We’re closed for Memorial Day, and guess what that means? Pleasure reading!!
I’m just coming off Nova Ren Suma’s haunting and memorable The Walls Around Us, which is part Black Swan, part Orange Is the New Black. The story and its evocative telling linger. A terrific read.
Now I’m reading Cartwheeling in Thunderstorms by Katherine Rundell, which came out last August but which I somehow missed. Her charming Rooftoppers was one of my favorite books of 2013, so when I noticed Cartwheeling on our shelves recently, I did a funny little hop and happy squeak. The first page alone assured me that I was not going to be disappointed, and by page 6, I was thoroughly enchanted. This book already reminds me of two of my very favorite books (which few people I know have read, so they may not be a helpful comparison): Olive Ann Schreiner’s adult novel The Story of an African Farm, with its cross-racial best-friendship and beautiful African setting; and Maria Gripe’s Hugo and Josephine, a story of two best friends, a boy and a girl, where one of the characters refuses to be bound by conventional expectations.
In Cartwheeling in Thunderstorms, young Wilhemina (known as Will) is a funny, fiercely independent scrap of a girl with free reign of lots of Zimbabwean farm land as the daughter of the farm’s caretaker. And Simon, well,
“Simon was Will’s best friend. He was everything that she wasn’t—a tall, fluid black boy to her waiflike, angular white girl. It had not been love at first sight. When Simon had arrived to train as a farmhand, Will had taken one single look and with six-year-old certainty announced that, no, she did not like him. He was flimsy. [....] But it hadn’t taken long for Will to see that Simon was breathing, leaping, brilliant proof that appearances are deceptive. In fact, she knew now, Si was a stretched-catapult of a boy, the scourge of the stables, with a hoarse laugh much too deep for him, and arms and legs that jerked and broke any passing cup or plate. [....] He smelled to the young Will of dust and sap and salt beef.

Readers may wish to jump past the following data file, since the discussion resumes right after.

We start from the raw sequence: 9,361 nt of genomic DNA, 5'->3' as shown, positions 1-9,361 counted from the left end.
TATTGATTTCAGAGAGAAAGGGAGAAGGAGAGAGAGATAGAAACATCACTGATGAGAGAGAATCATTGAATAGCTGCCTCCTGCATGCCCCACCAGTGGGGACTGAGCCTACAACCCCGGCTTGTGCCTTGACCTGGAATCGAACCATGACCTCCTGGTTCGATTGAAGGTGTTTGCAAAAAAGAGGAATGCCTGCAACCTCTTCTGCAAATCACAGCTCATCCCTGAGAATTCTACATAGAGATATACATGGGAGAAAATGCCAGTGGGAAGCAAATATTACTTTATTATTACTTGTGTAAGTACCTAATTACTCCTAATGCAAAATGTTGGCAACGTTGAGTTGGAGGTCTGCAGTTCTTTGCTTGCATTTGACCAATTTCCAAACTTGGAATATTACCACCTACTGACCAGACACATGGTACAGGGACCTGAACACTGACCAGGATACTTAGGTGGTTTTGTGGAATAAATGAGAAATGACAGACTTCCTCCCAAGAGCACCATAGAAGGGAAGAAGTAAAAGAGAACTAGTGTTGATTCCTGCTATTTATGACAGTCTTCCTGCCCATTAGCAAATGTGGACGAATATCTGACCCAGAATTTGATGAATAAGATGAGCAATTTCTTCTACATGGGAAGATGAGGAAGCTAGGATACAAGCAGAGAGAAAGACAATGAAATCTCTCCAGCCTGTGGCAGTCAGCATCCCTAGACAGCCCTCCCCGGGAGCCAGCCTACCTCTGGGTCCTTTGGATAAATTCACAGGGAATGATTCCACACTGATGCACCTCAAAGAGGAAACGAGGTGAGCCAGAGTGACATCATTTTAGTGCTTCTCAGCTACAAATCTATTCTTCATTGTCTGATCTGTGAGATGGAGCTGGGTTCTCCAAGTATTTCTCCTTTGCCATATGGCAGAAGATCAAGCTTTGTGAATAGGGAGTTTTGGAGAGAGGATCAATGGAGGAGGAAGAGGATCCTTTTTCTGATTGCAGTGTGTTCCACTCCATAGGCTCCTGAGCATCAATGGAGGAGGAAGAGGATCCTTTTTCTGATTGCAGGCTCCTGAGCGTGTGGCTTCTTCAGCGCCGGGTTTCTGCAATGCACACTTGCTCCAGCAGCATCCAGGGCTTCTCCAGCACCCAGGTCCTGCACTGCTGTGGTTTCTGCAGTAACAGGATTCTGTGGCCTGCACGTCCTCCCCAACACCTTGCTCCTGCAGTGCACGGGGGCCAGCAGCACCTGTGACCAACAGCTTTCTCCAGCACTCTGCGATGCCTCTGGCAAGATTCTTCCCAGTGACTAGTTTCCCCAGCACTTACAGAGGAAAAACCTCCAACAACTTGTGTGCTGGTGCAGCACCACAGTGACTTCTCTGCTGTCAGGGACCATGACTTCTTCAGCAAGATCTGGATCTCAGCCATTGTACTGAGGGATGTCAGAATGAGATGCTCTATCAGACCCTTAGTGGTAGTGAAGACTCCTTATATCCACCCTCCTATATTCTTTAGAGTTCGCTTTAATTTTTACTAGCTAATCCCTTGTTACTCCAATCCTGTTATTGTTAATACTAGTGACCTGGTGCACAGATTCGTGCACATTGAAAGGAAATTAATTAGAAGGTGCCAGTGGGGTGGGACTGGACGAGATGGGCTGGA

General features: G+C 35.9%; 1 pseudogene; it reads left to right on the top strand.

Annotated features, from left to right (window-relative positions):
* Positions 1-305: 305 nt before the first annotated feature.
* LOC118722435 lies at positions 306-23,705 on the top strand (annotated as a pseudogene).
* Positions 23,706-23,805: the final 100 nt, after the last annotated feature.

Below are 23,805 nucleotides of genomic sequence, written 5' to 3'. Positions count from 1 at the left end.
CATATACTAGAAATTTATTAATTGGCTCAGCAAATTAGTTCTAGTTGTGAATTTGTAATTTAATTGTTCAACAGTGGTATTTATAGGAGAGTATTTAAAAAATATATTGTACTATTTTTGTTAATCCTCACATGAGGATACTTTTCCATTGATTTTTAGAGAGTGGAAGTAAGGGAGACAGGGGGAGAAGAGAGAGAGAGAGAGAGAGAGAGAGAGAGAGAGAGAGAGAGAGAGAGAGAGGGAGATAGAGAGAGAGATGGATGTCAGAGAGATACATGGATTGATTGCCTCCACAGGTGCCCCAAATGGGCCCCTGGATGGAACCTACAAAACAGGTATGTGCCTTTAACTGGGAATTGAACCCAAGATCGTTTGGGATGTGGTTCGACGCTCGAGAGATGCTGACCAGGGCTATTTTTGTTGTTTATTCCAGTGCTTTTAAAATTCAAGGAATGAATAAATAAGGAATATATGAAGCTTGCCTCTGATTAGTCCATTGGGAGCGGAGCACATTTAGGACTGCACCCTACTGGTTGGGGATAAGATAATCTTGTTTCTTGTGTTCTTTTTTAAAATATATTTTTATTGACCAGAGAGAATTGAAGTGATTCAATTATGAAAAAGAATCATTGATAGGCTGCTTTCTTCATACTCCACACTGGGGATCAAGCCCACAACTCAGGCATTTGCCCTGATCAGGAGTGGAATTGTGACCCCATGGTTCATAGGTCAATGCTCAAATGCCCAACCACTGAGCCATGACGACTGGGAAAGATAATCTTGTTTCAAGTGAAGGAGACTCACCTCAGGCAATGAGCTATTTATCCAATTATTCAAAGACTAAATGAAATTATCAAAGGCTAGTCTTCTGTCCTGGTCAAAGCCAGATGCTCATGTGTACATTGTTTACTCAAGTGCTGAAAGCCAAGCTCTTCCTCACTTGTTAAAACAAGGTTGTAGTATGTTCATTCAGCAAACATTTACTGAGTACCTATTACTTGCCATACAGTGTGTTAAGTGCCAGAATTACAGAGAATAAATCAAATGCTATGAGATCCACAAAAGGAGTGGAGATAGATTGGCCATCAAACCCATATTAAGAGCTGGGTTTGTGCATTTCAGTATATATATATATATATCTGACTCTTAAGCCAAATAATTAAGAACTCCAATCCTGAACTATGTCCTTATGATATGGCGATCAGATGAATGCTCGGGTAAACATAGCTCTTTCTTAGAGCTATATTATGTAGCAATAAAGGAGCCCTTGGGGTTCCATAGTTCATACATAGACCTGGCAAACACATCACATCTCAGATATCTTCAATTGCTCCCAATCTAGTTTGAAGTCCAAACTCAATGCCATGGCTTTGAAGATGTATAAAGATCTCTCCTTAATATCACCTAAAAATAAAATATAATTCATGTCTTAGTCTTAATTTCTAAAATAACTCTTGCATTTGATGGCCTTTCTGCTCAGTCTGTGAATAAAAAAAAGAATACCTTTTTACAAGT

Will had smelled to Simon of earth and sap and mint.
So with such essential aspects in common—the sap, most obviously, but also the large eyes and the haphazard limbs—it was inevitable that the two fell in sort-of-love by the time they were seven, and by the time their ages were in double digits, they were friends of the firmest, stickiest, and eternal sort.”
In addition to a lively, spritely writing and terrific characters, Katherine Rundell has a gift for getting inside her character’s heads and articulating the kinds of things we all think but rarely express. I’ll indulge myself with one more example:
“…Will stayed in the sun, trying not to smile. Because Will didn’t take orders from anyone. She crouched down, making her most aggravating proud-face, and began scratching a W in the dirt with a long stick. A beetle lumbered up it and onto her arm, and she stilled herself, enjoying the tickling feeling of its thread-thin feet. It was deep green with shimmers of blue and turquoise, with pitch-black legs. She kissed it very softly. If happiness were a color, it would be the color of this beetle, thought Will.”
Isn’t that just lovely? And all by page 9.
I can’t wait to read the rest of this novel! I suspect that by the time it’s over, I might also be likening it to Frances Hodgson Burnett’s The Secret Garden, because I accidentally read the flap copy and discovered that Will is going to be torn away from her beloved Zimbabwe and plunked into a London boarding school.
What will you be reading over the long weekend?